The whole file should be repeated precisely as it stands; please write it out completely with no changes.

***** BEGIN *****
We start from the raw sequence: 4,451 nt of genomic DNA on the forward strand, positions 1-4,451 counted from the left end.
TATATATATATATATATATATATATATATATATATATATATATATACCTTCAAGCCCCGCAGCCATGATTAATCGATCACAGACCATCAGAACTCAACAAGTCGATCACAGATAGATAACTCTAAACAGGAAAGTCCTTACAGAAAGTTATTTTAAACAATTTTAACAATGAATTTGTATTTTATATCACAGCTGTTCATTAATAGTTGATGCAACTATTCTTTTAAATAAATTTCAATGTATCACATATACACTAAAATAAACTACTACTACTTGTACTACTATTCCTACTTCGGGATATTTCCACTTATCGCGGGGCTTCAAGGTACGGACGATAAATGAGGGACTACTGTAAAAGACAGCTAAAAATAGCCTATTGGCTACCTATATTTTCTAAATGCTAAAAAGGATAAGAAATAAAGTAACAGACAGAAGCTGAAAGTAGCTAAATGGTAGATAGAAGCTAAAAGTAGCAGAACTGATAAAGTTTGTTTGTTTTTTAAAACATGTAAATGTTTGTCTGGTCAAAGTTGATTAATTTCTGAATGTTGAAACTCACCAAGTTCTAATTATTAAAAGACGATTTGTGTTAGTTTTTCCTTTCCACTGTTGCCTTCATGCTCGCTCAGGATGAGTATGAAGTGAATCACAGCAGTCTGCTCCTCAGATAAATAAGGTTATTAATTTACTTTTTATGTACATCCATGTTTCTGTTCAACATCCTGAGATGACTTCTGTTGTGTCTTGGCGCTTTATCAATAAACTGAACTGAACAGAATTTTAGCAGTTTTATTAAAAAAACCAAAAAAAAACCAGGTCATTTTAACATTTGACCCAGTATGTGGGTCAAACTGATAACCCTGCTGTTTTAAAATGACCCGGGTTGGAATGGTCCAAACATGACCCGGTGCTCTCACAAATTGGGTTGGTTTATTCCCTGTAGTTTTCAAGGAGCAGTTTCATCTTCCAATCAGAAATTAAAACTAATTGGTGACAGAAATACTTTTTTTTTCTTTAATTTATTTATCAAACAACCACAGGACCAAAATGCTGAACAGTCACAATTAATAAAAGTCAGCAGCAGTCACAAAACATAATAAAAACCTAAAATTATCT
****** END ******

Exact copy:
We start from the raw sequence: 4,451 nt of genomic DNA on the forward strand, positions 1-4,451 counted from the left end.
TATATATATATATATATATATATATATATATATATATATATATATACCTTCAAGCCCCGCAGCCATGATTAATCGATCACAGACCATCAGAACTCAACAAGTCGATCACAGATAGATAACTCTAAACAGGAAAGTCCTTACAGAAAGTTATTTTAAACAATTTTAACAATGAATTTGTATTTTATATCACAGCTGTTCATTAATAGTTGATGCAACTATTCTTTTAAATAAATTTCAATGTATCACATATACACTAAAATAAACTACTACTACTTGTACTACTATTCCTACTTCGGGATATTTCCACTTATCGCGGGGCTTCAAGGTACGGACGATAAATGAGGGACTACTGTAAAAGACAGCTAAAAATAGCCTATTGGCTACCTATATTTTCTAAATGCTAAAAAGGATAAGAAATAAAGTAACAGACAGAAGCTGAAAGTAGCTAAATGGTAGATAGAAGCTAAAAGTAGCAGAACTGATAAAGTTTGTTTGTTTTTTAAAACATGTAAATGTTTGTCTGGTCAAAGTTGATTAATTTCTGAATGTTGAAACTCACCAAGTTCTAATTATTAAAAGACGATTTGTGTTAGTTTTTCCTTTCCACTGTTGCCTTCATGCTCGCTCAGGATGAGTATGAAGTGAATCACAGCAGTCTGCTCCTCAGATAAATAAGGTTATTAATTTACTTTTTATGTACATCCATGTTTCTGTTCAACATCCTGAGATGACTTCTGTTGTGTCTTGGCGCTTTATCAATAAACTGAACTGAACAGAATTTTAGCAGTTTTATTAAAAAAACCAAAAAAAAACCAGGTCATTTTAACATTTGACCCAGTATGTGGGTCAAACTGATAACCCTGCTGTTTTAAAATGACCCGGGTTGGAATGGTCCAAACATGACCCGGTGCTCTCACAAATTGGGTTGGTTTATTCCCTGTAGTTTTCAAGGAGCAGTTTCATCTTCCAATCAGAAATTAAAACTAATTGGTGACAGAAATACTTTTTTTTTCTTTAATTTATTTATCAAACAACCACAGGACCAAAATGCTGAACAGTCACAATTAATAAAAGTCAGCAGCAGTCACAAAACATAATAAAAACCTAAAATTATCT